1. Forget Tomorrow
2. Inevitable (Do The)
4. While The People Sleep
5. Smash & Grab
6. Paper Tiger
7. Cmon Cmon Oblivion
8. Back In Baby's Arms
9. Now Disappearing
10. From The Merak Loung
11. Calming Passengers
12. Sub II
13. No Surprise Party
- Forget Tomorrow (Jetset Records)
may hail from Athens, in Georgia, Alabama, USA, but on the
strength of 'Forget Tomorrow' Macha could just
as easily come from the Far East, Germany or the dark recesses
of Thatcher's Britain in the early eighties. Their
influences are many and their approach to making music fearless
and all-encompassing, taking in oriental instrumentation,
the mechanical warmth of synthpop, the wide expansiveness
of progressive rock and Krautrock's experimentalism.
So does swallowing the world result in a messy, unlistenable
rag-bag of sonic chaos? Not at all. In fact the results
are often intriguing and at times subtly beautiful.
title track kicks things off in a decidedly eighties fashion,
with the coupling of heavy bass guitar, affected vocals
and Gary Numan-style strings making for
a sound that could easily have been produced twenty years
ago. '(Do The) Inevitable' starts off in the same vein,
faintly echoing Duran Duran while retaining
the off-kilter cool of Talking Heads, and
by the time 'd-d-d' is over it seems we can place Macha
firmly in the eighties art-rock revivalists bracket.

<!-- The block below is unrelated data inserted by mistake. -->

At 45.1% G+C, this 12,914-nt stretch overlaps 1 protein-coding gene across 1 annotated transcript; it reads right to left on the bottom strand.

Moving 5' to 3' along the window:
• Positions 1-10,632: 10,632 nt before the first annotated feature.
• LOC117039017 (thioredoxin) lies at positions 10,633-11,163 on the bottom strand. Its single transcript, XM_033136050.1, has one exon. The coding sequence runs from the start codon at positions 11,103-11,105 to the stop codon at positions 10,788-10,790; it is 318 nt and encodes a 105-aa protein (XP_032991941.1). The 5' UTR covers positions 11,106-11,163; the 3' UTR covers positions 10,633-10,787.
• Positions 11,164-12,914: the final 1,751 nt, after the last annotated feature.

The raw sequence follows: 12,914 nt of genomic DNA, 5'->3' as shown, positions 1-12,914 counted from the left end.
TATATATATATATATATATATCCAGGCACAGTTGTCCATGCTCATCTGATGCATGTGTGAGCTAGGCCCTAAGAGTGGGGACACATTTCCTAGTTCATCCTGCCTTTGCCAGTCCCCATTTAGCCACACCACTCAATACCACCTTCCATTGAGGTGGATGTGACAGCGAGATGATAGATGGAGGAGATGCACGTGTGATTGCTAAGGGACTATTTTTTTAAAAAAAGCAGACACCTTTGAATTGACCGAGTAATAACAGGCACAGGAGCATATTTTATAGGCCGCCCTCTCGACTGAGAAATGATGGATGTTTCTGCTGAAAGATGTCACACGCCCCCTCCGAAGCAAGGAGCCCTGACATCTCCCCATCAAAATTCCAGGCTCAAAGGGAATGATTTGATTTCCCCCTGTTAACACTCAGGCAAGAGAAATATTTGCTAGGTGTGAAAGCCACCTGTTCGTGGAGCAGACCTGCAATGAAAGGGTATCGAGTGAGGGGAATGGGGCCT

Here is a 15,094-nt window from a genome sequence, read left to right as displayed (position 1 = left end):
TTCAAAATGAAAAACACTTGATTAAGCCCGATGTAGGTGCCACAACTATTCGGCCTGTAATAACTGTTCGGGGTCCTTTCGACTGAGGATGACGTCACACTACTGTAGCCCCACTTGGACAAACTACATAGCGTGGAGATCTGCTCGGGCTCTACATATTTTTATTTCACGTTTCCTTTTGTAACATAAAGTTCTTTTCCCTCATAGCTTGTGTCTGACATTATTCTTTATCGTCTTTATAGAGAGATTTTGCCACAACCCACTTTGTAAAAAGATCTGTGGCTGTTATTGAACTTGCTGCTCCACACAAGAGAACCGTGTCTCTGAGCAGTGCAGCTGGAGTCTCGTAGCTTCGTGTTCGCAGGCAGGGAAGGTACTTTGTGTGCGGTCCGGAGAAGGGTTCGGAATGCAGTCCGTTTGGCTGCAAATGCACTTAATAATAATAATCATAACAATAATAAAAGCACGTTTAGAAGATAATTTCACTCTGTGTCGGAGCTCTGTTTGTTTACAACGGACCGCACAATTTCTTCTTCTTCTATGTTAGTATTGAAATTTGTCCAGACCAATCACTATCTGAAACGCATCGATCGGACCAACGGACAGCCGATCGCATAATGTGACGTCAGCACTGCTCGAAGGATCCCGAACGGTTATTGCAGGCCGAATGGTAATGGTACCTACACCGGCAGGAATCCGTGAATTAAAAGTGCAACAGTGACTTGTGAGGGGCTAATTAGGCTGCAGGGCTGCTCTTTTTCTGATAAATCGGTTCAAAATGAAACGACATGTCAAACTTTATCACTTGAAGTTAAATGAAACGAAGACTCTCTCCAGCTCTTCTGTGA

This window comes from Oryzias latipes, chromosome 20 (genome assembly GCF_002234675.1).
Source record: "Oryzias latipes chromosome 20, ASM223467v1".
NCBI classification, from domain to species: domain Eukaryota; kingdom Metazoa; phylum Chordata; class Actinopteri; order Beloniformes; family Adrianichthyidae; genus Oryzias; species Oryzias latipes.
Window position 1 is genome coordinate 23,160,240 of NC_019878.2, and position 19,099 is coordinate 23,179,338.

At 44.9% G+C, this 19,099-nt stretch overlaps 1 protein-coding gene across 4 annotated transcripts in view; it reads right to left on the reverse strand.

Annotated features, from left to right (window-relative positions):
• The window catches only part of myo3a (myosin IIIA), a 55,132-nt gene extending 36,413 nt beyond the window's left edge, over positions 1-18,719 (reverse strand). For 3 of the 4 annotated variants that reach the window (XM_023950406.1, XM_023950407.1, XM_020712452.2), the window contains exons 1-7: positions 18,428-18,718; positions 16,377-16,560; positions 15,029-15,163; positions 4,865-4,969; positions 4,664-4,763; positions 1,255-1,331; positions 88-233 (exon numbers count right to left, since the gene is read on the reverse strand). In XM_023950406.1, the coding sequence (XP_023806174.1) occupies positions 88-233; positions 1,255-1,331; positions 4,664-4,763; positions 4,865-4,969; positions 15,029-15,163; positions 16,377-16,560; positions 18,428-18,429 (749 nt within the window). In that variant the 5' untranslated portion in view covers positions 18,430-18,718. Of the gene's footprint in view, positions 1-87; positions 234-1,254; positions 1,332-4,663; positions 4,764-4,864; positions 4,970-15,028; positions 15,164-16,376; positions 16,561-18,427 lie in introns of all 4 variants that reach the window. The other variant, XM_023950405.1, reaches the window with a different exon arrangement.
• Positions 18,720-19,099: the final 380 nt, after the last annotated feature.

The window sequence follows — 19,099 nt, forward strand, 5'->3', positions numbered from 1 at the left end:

the band successfully dodge any lazy pigeon-holing, the
upbeat dance jaunt of 'Smash & Grab' forming a hazy
psychedelic cloud to confuse before 'Paper Tiger' drifts
in with its driving zither and lazy bass to create an epic
instrumental lift. At times they beg comparisons with other
dance/rock straddlers like Primal Scream
but moments of downtempo quirkiness and an abstract experimental
edge set them apart on their own.
oriental music box melody of 'Now Disappearing'
is as eerie as it is relaxing, a child's voice echoes
in foreign tongue to form an oddly beautiful lullaby, before
the track mutates into the beat-heavy, sample-filled 'From
The Merak Lounge', which forms a kind of instant remix
of what went before. 'Calming Passengers' is
another laid-back instrumental with the sun burning away
at its heart and fuzzy feedback overlaid with what sounds
like acoustic guitar strumming overhead but could be any
one of the various much-used alternative instruments Macha
have collected from their far-flung travels.
Tomorrow' may seem predictably retro at the outset but by
the time the Far Eastern strings, plinking xylophone and
buzzing guitar bass of 'Sub II' and the acid-drenched psych-rock
of 'No Surprise Party' have brought the album to a close
you are aware you have been on a uniquely varied drug-addled
trip into the unknown. If you can imagine a multi-instrumented
band sounding in parts like Gary Numan, Talking Heads, Primal
Scream, Pink Floyd and Air
while remaining understated enough for it not to be a complete
mess then you are getting close to what Macha's musical
melting pot sounds like.
weird but also, at times, bizarrely wonderful.